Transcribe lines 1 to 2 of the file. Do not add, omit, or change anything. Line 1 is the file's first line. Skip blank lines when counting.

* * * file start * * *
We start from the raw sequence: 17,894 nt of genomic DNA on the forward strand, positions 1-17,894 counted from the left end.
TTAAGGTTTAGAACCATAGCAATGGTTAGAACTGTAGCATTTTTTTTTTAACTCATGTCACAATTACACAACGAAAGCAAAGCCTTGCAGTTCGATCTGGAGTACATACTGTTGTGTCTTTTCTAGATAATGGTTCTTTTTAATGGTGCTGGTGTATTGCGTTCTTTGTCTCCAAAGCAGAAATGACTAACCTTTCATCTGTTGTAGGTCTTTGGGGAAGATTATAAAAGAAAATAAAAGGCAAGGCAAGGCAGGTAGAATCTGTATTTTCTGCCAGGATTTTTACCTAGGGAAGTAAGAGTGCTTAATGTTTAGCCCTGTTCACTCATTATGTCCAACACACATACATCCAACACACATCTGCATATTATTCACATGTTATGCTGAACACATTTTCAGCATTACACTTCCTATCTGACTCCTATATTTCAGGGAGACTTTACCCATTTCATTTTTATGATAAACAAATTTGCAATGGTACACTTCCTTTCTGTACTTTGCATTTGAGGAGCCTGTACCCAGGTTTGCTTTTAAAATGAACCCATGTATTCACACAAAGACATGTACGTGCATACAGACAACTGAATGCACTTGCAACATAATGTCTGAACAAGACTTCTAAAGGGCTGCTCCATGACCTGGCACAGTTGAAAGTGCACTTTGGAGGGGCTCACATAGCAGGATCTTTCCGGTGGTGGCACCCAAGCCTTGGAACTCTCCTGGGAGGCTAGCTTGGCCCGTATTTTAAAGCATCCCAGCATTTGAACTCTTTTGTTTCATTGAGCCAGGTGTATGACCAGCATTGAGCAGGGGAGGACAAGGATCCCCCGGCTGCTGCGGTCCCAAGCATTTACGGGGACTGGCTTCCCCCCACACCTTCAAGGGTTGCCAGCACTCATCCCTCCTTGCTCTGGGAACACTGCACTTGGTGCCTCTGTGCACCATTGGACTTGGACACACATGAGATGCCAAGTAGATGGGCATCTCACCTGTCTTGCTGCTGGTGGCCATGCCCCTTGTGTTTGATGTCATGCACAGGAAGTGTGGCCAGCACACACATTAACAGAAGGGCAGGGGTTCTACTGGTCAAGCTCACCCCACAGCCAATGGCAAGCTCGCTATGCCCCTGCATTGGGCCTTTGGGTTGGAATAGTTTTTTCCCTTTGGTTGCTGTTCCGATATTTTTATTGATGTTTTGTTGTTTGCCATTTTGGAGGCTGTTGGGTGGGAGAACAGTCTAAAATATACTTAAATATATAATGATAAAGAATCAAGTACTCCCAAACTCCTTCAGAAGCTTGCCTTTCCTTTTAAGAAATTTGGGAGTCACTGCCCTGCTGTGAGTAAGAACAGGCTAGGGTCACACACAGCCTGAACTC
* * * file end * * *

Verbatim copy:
We start from the raw sequence: 17,894 nt of genomic DNA on the forward strand, positions 1-17,894 counted from the left end.
TTAAGGTTTAGAACCATAGCAATGGTTAGAACTGTAGCATTTTTTTTTTAACTCATGTCACAATTACACAACGAAAGCAAAGCCTTGCAGTTCGATCTGGAGTACATACTGTTGTGTCTTTTCTAGATAATGGTTCTTTTTAATGGTGCTGGTGTATTGCGTTCTTTGTCTCCAAAGCAGAAATGACTAACCTTTCATCTGTTGTAGGTCTTTGGGGAAGATTATAAAAGAAAATAAAAGGCAAGGCAAGGCAGGTAGAATCTGTATTTTCTGCCAGGATTTTTACCTAGGGAAGTAAGAGTGCTTAATGTTTAGCCCTGTTCACTCATTATGTCCAACACACATACATCCAACACACATCTGCATATTATTCACATGTTATGCTGAACACATTTTCAGCATTACACTTCCTATCTGACTCCTATATTTCAGGGAGACTTTACCCATTTCATTTTTATGATAAACAAATTTGCAATGGTACACTTCCTTTCTGTACTTTGCATTTGAGGAGCCTGTACCCAGGTTTGCTTTTAAAATGAACCCATGTATTCACACAAAGACATGTACGTGCATACAGACAACTGAATGCACTTGCAACATAATGTCTGAACAAGACTTCTAAAGGGCTGCTCCATGACCTGGCACAGTTGAAAGTGCACTTTGGAGGGGCTCACATAGCAGGATCTTTCCGGTGGTGGCACCCAAGCCTTGGAACTCTCCTGGGAGGCTAGCTTGGCCCGTATTTTAAAGCATCCCAGCATTTGAACTCTTTTGTTTCATTGAGCCAGGTGTATGACCAGCATTGAGCAGGGGAGGACAAGGATCCCCCGGCTGCTGCGGTCCCAAGCATTTACGGGGACTGGCTTCCCCCCACACCTTCAAGGGTTGCCAGCACTCATCCCTCCTTGCTCTGGGAACACTGCACTTGGTGCCTCTGTGCACCATTGGACTTGGACACACATGAGATGCCAAGTAGATGGGCATCTCACCTGTCTTGCTGCTGGTGGCCATGCCCCTTGTGTTTGATGTCATGCACAGGAAGTGTGGCCAGCACACACATTAACAGAAGGGCAGGGGTTCTACTGGTCAAGCTCACCCCACAGCCAATGGCAAGCTCGCTATGCCCCTGCATTGGGCCTTTGGGTTGGAATAGTTTTTTCCCTTTGGTTGCTGTTCCGATATTTTTATTGATGTTTTGTTGTTTGCCATTTTGGAGGCTGTTGGGTGGGAGAACAGTCTAAAATATACTTAAATATATAATGATAAAGAATCAAGTACTCCCAAACTCCTTCAGAAGCTTGCCTTTCCTTTTAAGAAATTTGGGAGTCACTGCCCTGCTGTGAGTAAGAACAGGCTAGGGTCACACACAGCCTGAACTC